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KenKen is a Soduku-like puzzle with a little math thrown in. The problem here is to create a playable test-bed program to investigate solver algorithms in the future. At the puzzle owner's request I am informing you that KenKen® is a registered trademark of Nextoy, LLC and that this site is not affiliated with Nextoy, LLC or KenKen Puzzle LLC.
Background & Techniques
The puzzles are played on an N x N board where the digits from 1 to N are placed on the board according to the following rules:
Do not repeat a number in any row or column.
The numbers in each heavily outlined set of squares, called cages, must combine (in any order) to produce the target number in the top corner of the cage using the mathematical operation indicated.
Cages with just one box should be filled in with the target number in the top corner.
A number can be repeated within a cage as long as it is not in the same row or column.
The game was invented in 2004 by a Japanese math teacher for use in his classroom. It is currently licensed by NY Times and other publications. The main site KenKen.com has online playable versions. At the puzzle owner's request I am informing you that KenKen® is a registered trademark of Nextoy, LLC and that this site is not affiliated with Nextoy, LLC or KenKen Puzzle LLC.
I decided to write a simple version to investigate algorithms for writing a solver for the games. Version 1, posted today (Nov. 2009) has the "playable" part, but not the solver part (yet!).
Two puzzle files are included with the downloads. They are straightforward texts file and contain formatting instructions so additional case files may be generated by the user if desired.
Non-programmers are welcome to read on, but may want to jump to bottom of this page to download the executable program now.
One of the early problems to address when designing a program is how to model the data. In this case have these irregular "cages" with a variable number of cells arranged in an irregular pattern. I chose an array of TCagerecs with each cage record holding the Target value, the operation code, and an array of TCellRec records, one for each cell in the cage. Each cell record has the column and row of its position in the grid, the value that the user has assign to the cell, and a 4 character Border array indicating which sides of this cell are exterior walls and need to be drawn with bold lines. Procedure MakeCageOutline checks for cells in the cage which share an edge with another cell in the cage and stops edge drawing for the shared borders.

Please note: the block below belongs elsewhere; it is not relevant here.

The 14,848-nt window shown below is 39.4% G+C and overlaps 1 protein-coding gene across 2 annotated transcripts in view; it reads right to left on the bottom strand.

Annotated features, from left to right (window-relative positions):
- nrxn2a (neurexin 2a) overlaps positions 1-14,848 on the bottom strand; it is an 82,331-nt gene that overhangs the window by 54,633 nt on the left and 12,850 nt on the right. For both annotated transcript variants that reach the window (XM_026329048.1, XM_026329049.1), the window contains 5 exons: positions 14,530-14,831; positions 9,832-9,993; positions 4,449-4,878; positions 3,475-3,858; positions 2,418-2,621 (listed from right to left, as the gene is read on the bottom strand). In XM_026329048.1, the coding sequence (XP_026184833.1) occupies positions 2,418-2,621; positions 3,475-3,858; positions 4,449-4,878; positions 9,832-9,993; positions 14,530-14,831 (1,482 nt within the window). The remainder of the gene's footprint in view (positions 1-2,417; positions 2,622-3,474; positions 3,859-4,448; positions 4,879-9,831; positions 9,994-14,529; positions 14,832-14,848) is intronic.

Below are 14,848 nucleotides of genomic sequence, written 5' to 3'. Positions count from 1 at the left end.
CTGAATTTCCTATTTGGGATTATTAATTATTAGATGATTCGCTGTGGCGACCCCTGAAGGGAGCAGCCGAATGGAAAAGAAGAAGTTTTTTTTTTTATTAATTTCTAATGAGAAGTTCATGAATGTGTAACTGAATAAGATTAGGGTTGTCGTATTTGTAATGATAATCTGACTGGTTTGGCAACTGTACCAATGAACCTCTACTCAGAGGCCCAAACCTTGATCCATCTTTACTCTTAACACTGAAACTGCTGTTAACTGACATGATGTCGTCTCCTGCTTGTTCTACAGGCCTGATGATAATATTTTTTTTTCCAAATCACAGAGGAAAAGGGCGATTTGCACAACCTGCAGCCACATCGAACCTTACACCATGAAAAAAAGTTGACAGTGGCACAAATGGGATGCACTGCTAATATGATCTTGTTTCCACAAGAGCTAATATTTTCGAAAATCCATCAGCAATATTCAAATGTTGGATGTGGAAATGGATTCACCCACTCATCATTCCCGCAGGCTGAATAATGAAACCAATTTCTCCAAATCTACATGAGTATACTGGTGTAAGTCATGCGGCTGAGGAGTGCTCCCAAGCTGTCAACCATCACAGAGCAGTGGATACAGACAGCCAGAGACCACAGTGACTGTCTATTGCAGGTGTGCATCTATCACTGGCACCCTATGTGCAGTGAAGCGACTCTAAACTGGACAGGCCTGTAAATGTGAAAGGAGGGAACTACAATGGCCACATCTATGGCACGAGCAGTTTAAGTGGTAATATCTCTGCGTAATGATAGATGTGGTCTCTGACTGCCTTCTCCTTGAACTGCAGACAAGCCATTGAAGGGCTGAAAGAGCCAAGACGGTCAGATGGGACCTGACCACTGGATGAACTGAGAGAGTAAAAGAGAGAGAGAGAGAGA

The cells of the grid contain an encoded string version of the information that is contained in the CageRecs array. If I were to do it over I would probably just encode the indices of the cage record and the cell record but, as it is, exh contains a string of for vbbbbpn..n, where
v is the value entered by the user, bbbb is the border flags field with a "1" indicating to draw that edge counting clockwise starting with the top edge; p is the operation code character, and n...n is the variable length target value field.
Lots of fiddling here with grid drawing . The OnDrawCell event exit has the job of redrawing the border which outlines the cell, the target value, the highlight color for the currently selected cell, the target value and operation in the top left corner of the top left cell, and the value entered by the user as he selects cells and enters values. All fields except the selected highlighted are contained in the cell contents string as described above. The "selected" state is indicated by a flag passed as a parameter by the OnDrawCell exit.
The CheckBtnClick method attempts to detect all errors that might have gone undetected in the case definition or by the user filled values which may introduce duplication errors (same value twice in a row or column) or calculation errors (number in a cell cannot be combined with the given operator to form the target value). be called anytime by clicking the "Check" button. Once all cells are filled, it is called for every change.
Addendum November 15, 2009: KenKen Version 2, posted today, adds the "Solve it" button to let the program solve the currently loaded puzzle. It turned out to be one of those rare occasions where my first approach actually worked and required only a day or so to implement. The technique used was to find all number permutations which satisfy the operator/target value for each cage. These potential solutions are kept in a new Candidates array within the CCells TCellrec records array within each Cagerecs TCagerec record. We then perform a depth-first search applying and testing each cage solution looking for a candidate that does not duplicate numbers in any of the affected rows and columns. If no candidate for a cage is found, one of the previously applied cage solutions must be in error, so we "Backtrack", removing and trying untried candidates, then moving forward again until all cell have been filled and no error remain. All of this happens in the recursive function CheckNext. I also added a third sample case Hard9x9.txt to see if the program could solve it. It does in a second or two.
October 19, 2014: While solving a new KenKen puzzle the other day, I found a couple of irritating program "features" when the user has filled all cells but errors exist. First, automatic checking to produce error messages for every change until the errors were corrected was awkward and just a bad idea. Second, when I tried to fool the program by entering spaces in all of the error locations, I found that space character was not honored as a valid key, Both of those mistakes are corrected today with the posting of version 2,1.
Suggestions for Further Explorations
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